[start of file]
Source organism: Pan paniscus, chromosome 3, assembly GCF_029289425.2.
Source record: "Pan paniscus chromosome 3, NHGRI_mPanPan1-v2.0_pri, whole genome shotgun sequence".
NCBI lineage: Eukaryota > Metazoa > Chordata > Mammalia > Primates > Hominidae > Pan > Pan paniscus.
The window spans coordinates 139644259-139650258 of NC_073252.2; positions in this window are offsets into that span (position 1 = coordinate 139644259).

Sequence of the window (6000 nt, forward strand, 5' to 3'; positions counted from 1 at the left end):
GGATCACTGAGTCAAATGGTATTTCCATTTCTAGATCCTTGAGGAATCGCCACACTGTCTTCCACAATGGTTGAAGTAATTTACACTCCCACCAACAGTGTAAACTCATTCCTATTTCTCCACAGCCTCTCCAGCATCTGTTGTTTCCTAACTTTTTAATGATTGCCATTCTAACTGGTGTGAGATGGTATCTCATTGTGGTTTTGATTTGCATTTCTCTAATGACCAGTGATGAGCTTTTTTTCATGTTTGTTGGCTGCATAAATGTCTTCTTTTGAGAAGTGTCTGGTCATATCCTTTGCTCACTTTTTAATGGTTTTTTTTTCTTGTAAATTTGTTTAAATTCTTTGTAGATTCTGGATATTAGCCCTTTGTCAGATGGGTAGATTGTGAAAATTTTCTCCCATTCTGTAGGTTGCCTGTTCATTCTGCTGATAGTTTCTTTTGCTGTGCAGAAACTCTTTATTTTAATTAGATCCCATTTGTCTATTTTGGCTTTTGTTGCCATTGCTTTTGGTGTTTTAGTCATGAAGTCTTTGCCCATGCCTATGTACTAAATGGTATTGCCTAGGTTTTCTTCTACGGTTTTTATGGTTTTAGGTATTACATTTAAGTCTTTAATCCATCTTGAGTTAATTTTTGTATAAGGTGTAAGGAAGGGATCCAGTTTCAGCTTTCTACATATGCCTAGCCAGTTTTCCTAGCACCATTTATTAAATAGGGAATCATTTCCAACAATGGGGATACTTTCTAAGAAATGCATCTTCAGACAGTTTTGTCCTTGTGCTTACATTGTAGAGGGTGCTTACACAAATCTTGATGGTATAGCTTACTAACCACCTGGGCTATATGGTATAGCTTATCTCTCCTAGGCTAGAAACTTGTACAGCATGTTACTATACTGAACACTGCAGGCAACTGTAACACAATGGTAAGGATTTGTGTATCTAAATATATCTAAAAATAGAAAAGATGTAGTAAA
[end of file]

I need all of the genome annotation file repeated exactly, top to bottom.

Source organism: Pan paniscus, chromosome 3, assembly GCF_029289425.2.
Source record: "Pan paniscus chromosome 3, NHGRI_mPanPan1-v2.0_pri, whole genome shotgun sequence".
NCBI lineage: Eukaryota > Metazoa > Chordata > Mammalia > Primates > Hominidae > Pan > Pan paniscus.
The window spans coordinates 139644259-139650258 of NC_073252.2; positions in this window are offsets into that span (position 1 = coordinate 139644259).

Sequence of the window (6000 nt, forward strand, 5' to 3'; positions counted from 1 at the left end):
GGATCACTGAGTCAAATGGTATTTCCATTTCTAGATCCTTGAGGAATCGCCACACTGTCTTCCACAATGGTTGAAGTAATTTACACTCCCACCAACAGTGTAAACTCATTCCTATTTCTCCACAGCCTCTCCAGCATCTGTTGTTTCCTAACTTTTTAATGATTGCCATTCTAACTGGTGTGAGATGGTATCTCATTGTGGTTTTGATTTGCATTTCTCTAATGACCAGTGATGAGCTTTTTTTCATGTTTGTTGGCTGCATAAATGTCTTCTTTTGAGAAGTGTCTGGTCATATCCTTTGCTCACTTTTTAATGGTTTTTTTTTCTTGTAAATTTGTTTAAATTCTTTGTAGATTCTGGATATTAGCCCTTTGTCAGATGGGTAGATTGTGAAAATTTTCTCCCATTCTGTAGGTTGCCTGTTCATTCTGCTGATAGTTTCTTTTGCTGTGCAGAAACTCTTTATTTTAATTAGATCCCATTTGTCTATTTTGGCTTTTGTTGCCATTGCTTTTGGTGTTTTAGTCATGAAGTCTTTGCCCATGCCTATGTACTAAATGGTATTGCCTAGGTTTTCTTCTACGGTTTTTATGGTTTTAGGTATTACATTTAAGTCTTTAATCCATCTTGAGTTAATTTTTGTATAAGGTGTAAGGAAGGGATCCAGTTTCAGCTTTCTACATATGCCTAGCCAGTTTTCCTAGCACCATTTATTAAATAGGGAATCATTTCCAACAATGGGGATACTTTCTAAGAAATGCATCTTCAGACAGTTTTGTCCTTGTGCTTACATTGTAGAGGGTGCTTACACAAATCTTGATGGTATAGCTTACTAACCACCTGGGCTATATGGTATAGCTTATCTCTCCTAGGCTAGAAACTTGTACAGCATGTTACTATACTGAACACTGCAGGCAACTGTAACACAATGGTAAGGATTTGTGTATCTAAATATATCTAAAAATAGAAAAGATGTAGTAAA